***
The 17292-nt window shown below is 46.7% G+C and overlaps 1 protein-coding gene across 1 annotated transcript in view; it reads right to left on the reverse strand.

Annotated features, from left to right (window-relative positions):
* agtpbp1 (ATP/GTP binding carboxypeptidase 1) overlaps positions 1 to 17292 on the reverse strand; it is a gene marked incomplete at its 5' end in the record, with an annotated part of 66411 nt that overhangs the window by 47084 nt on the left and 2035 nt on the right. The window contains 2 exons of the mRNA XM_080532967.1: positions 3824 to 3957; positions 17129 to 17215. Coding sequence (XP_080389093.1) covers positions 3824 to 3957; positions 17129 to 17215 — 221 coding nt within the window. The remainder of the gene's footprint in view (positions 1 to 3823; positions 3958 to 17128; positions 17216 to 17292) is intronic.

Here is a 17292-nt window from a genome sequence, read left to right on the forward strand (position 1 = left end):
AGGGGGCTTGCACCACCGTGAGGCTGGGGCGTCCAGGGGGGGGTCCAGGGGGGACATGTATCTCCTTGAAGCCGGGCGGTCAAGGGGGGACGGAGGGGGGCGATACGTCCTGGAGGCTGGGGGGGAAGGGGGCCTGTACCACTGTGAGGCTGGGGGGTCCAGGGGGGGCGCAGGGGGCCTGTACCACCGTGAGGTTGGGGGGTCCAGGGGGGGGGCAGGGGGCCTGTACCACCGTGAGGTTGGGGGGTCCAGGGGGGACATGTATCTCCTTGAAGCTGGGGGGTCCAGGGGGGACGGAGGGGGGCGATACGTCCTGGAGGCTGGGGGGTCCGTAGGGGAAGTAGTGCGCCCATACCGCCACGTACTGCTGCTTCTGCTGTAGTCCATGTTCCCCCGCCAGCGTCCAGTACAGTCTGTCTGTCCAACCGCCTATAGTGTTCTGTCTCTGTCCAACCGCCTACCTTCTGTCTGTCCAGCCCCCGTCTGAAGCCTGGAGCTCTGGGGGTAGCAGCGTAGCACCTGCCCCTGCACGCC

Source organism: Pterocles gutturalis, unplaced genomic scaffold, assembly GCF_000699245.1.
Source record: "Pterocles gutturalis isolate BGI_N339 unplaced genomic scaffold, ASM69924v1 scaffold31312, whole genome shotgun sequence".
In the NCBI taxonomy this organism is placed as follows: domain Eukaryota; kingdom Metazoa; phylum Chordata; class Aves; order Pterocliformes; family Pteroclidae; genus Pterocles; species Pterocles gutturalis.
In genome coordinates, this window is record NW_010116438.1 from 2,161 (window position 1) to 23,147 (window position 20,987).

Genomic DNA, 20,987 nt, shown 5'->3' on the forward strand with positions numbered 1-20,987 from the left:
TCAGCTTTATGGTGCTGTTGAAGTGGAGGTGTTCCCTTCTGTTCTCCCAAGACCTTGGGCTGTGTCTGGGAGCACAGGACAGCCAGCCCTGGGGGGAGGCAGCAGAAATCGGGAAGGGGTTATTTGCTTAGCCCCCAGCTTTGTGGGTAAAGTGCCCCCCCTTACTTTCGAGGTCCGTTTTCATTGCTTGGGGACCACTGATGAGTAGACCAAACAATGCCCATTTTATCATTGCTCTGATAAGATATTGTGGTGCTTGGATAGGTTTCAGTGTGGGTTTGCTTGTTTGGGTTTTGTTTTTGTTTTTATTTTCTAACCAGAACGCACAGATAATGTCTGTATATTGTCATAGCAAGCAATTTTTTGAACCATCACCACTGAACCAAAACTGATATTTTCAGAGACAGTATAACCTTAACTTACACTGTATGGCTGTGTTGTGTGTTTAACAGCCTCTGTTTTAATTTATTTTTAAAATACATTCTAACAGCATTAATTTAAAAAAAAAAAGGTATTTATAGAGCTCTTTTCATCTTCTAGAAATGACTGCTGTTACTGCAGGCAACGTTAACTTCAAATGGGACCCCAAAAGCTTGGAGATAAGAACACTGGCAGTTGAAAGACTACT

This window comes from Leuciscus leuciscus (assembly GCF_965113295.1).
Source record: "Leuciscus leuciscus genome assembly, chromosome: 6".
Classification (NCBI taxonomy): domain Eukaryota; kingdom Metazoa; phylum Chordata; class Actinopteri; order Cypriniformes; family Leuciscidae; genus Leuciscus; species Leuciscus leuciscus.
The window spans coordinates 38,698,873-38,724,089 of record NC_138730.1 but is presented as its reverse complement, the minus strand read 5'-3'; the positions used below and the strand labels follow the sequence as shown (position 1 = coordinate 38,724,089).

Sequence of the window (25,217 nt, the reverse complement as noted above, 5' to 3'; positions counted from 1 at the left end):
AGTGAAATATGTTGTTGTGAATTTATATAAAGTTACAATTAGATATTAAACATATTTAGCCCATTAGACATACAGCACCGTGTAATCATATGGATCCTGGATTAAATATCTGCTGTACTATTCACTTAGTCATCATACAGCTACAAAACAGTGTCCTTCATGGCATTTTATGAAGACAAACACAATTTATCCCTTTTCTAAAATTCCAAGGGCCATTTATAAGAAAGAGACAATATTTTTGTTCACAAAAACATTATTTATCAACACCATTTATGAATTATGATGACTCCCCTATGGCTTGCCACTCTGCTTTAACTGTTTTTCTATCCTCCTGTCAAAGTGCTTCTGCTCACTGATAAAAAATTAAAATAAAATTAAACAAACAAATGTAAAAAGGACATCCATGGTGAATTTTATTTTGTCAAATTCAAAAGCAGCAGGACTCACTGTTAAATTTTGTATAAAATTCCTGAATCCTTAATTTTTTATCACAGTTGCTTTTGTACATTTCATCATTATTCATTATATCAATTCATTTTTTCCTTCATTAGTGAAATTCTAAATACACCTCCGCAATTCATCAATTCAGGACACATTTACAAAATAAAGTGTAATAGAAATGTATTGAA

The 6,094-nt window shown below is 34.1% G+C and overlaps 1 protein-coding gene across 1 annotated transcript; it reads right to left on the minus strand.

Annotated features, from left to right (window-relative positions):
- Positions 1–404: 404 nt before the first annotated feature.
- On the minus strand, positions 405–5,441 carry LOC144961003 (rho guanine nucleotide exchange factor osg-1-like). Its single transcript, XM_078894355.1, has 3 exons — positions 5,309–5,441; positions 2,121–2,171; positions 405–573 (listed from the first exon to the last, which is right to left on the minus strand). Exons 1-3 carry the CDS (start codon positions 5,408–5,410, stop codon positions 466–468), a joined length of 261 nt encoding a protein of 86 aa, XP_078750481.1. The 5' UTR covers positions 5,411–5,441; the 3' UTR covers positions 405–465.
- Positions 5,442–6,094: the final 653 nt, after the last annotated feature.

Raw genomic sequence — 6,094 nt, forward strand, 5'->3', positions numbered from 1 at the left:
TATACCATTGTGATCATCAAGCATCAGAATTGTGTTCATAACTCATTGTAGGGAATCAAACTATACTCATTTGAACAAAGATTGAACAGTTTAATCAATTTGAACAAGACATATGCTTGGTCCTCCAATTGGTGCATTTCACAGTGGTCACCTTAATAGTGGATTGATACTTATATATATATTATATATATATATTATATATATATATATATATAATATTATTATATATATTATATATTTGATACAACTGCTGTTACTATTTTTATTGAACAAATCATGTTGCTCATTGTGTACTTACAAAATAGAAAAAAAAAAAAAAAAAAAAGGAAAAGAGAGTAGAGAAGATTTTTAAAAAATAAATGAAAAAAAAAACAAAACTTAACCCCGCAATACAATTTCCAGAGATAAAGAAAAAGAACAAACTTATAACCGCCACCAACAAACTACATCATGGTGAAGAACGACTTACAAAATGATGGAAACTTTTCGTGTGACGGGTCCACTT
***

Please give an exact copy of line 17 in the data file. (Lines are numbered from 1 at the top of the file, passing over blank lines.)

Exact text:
AGTGAAATATGTTGTTGTGAATTTATATAAAGTTACAATTAGATATTAAACATATTTAGCCCATTAGACATACAGCACCGTGTAATCATATGGATCCTGGATTAAATATCTGCTGTACTATTCACTTAGTCATCATACAGCTACAAAACAGTGTCCTTCATGGCATTTTATGAAGACAAACACAATTTATCCCTTTTCTAAAATTCCAAGGGCCATTTATAAGAAAGAGACAATATTTTTGTTCACAAAAACATTATTTATCAACACCATTTATGAATTATGATGACTCCCCTATGGCTTGCCACTCTGCTTTAACTGTTTTTCTATCCTCCTGTCAAAGTGCTTCTGCTCACTGATAAAAAATTAAAATAAAATTAAACAAACAAATGTAAAAAGGACATCCATGGTGAATTTTATTTTGTCAAATTCAAAAGCAGCAGGACTCACTGTTAAATTTTGTATAAAATTCCTGAATCCTTAATTTTTTATCACAGTTGCTTTTGTACATTTCATCATTATTCATTATATCAATTCATTTTTTCCTTCATTAGTGAAATTCTAAATACACCTCCGCAATTCATCAATTCAGGACACATTTACAAAATAAAGTGTAATAGAAATGTATTGAA